2. New Skills. Coaches aren’t just incredible runners who want you to run like them. The best coaches have taken the time to develop a training style and philosophy. It’s important that you see eye to eye and trust them intrinsically. My personal philosophy is based strongly in the mental game of running. How to develop the skills of accurate and positive self talk, how to redefine your limits, body image, and confidence as a runner. With me, you’ll be doing the physical work necessary to run down your goals, but you’ll be doing the mental work as well. (If you’re someone looking to run an OTQ or run sub 7 minute miles in any distance, I’m not the coach for you. Check out my coach Rebeka Stowe. She’s incredible. But if you’re someone looking to work with a coach for the first time or run your first marathon or half marathon, break 2 hours in the half, 4 in the full, 5 in the full, 4 and a half hours in the full, 2 and a half hours in the half, 1 hours 45 minutes in the half, learn how to push your limits and challenge your idea of what you’re capable of, etc., I may be the coach for you.)

  3. Injuries. It doesn’t matter what distance you’re training for, most of us are going to get hurt. Coaches will help you incorporate a strength training practice to strengthen your problem areas and do everything they can to help you prevent injuries. (Now that being said, it’s up to you to actually do the work. DO YOUR STRENGTH WORK WHETHER YOU HAVE A COACH OR NOT. If you think you won’t get hurt, you’re wrong. You will. We all do. Go download the Nike Training APP and do some body weight work 3 days a week if you don’t know where to start. REHAB PREHAB PREHAB.) My coaching comes with a strength plan designed by Physical Therapist Raechel Bugner. It’s just an added perk.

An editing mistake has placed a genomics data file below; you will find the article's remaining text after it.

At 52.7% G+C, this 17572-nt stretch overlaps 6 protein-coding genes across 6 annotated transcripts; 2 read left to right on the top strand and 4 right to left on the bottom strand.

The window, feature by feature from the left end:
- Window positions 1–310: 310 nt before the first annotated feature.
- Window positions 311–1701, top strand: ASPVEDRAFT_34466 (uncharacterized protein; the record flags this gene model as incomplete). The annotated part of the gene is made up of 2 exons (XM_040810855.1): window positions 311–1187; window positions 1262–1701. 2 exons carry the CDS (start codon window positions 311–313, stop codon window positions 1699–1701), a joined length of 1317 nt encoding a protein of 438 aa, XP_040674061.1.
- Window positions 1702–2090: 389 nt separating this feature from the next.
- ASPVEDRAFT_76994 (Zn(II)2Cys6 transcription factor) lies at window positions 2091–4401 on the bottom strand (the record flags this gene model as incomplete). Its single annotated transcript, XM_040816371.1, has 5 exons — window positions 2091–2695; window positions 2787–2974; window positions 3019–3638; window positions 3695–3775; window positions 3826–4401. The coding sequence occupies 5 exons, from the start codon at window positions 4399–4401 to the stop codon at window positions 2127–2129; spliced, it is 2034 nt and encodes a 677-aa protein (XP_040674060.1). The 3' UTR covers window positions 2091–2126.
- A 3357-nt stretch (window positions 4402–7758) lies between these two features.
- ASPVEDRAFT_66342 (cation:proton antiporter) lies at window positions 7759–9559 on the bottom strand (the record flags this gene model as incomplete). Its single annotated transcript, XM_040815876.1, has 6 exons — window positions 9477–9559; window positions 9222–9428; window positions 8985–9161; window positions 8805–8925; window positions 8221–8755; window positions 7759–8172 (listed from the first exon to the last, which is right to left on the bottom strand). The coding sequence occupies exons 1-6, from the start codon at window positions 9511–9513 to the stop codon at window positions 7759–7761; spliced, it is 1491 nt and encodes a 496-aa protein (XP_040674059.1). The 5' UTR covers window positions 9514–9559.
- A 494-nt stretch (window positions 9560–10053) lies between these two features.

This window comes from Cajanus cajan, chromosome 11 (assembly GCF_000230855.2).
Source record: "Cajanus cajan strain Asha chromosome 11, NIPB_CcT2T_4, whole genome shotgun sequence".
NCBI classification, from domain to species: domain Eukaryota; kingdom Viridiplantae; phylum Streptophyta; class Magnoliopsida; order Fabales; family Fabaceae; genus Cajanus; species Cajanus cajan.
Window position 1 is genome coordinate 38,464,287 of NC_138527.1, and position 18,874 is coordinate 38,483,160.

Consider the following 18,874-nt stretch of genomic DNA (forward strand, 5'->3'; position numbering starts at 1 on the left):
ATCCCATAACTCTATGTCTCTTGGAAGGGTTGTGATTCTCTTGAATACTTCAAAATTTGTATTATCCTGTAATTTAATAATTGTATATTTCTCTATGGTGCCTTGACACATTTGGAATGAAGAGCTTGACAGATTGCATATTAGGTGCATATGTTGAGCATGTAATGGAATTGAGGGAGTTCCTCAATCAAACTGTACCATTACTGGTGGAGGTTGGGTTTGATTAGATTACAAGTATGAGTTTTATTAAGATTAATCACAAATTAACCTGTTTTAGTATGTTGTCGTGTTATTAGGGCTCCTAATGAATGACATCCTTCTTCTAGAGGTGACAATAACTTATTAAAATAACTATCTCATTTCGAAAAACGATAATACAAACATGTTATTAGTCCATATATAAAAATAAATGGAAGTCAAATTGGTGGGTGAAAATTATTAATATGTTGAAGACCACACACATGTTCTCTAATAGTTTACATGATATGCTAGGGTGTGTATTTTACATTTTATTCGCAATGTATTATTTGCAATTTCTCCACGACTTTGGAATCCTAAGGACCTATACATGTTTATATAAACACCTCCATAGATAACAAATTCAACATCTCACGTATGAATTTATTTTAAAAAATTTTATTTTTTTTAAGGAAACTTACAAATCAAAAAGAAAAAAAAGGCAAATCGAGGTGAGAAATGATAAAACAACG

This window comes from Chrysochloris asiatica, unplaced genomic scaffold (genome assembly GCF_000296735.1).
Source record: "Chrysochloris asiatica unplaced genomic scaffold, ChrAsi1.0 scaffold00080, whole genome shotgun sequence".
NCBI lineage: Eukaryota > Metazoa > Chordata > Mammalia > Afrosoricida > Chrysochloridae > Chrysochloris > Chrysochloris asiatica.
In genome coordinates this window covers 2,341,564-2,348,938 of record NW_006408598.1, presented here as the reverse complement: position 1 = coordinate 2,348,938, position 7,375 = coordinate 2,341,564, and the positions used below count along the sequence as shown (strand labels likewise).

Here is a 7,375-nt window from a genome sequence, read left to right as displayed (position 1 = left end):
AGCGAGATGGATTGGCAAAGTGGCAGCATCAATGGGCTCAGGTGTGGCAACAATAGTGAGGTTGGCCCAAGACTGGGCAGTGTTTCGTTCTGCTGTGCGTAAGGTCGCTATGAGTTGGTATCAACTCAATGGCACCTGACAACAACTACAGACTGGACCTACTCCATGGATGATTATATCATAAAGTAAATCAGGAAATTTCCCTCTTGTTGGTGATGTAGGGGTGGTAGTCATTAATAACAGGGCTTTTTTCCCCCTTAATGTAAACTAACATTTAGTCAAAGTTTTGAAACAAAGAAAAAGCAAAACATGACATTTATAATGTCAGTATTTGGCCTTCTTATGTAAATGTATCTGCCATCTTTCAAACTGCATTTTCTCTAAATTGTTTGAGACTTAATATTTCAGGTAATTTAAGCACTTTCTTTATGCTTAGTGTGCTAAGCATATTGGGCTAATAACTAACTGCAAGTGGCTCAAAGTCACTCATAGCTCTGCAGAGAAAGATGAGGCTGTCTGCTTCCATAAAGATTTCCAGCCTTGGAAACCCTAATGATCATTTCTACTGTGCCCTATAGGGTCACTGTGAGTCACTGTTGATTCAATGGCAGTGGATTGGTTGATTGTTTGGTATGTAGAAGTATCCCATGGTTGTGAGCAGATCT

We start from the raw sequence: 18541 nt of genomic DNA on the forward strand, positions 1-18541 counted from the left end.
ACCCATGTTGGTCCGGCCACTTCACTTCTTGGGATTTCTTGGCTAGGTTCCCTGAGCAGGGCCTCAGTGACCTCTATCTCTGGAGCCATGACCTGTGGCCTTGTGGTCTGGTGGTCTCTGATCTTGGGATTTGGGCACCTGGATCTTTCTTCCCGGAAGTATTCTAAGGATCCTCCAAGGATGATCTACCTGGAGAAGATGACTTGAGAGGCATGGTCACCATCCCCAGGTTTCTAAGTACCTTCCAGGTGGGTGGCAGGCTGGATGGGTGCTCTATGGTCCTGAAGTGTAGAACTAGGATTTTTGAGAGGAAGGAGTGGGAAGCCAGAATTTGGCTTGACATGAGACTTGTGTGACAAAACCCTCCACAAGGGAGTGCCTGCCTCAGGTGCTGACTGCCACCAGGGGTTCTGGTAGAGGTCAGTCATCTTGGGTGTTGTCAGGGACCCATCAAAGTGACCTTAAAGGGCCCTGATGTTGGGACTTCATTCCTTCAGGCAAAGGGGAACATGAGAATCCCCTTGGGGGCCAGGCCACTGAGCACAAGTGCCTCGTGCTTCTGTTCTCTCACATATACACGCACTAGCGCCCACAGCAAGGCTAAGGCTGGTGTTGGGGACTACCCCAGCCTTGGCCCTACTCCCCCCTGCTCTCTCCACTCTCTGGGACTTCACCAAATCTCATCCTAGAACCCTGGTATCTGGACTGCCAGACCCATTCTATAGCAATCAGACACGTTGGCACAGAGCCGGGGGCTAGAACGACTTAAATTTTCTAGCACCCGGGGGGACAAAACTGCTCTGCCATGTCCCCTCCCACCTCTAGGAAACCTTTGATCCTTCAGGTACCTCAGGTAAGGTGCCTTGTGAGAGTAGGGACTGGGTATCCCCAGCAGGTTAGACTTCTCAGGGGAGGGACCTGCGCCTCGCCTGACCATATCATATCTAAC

4. No Guesswork. The best part about hiring a coach is that they take the guesswork out of everything. No more, “Should I do this because I don’t think I can do that?”, “I don’t want to do that”, or, “Why am I doing this?”, because you have someone to go to for answers. They can explain to you what to do when you have to adjust your training when life happens. They do the mental gymnastics of putting together your custom training plan for you so your only job is to show up ready to work.

  5. Personal Bests. The most common reason runners bring on a running coach is to run down a personal best. If you’re looking to run a PR or tackle a distance and finish strong, hiring a running coach is a great way to make that goal a reality. Simple as that.

There are so many reasons to hire a running coach but it’s an investment that not everyone is capable of making. There are so many resources out there if you can’t hire a coach! If you’re looking for all the added benefits of a running coach but aren’t ready to pay a monthly fee, check out my training journals. I designed them so that anyone with a beautiful, impossible running goal can get the benefits of a running coach without hiring one. My entire mental philosophy behind training and how to develop a rock solid mental game is in them and though they aren’t cheap, they won’t break the bank.

But do what’s right for you.

Hiring a running coach can help you break through barriers and build new skills but your coach isn’t going to run for you. You have to do the work. What you put into it is what you’ll get out of it.

Kick ass, take names.

What crazy, seemingly impossible running goal are you working towards?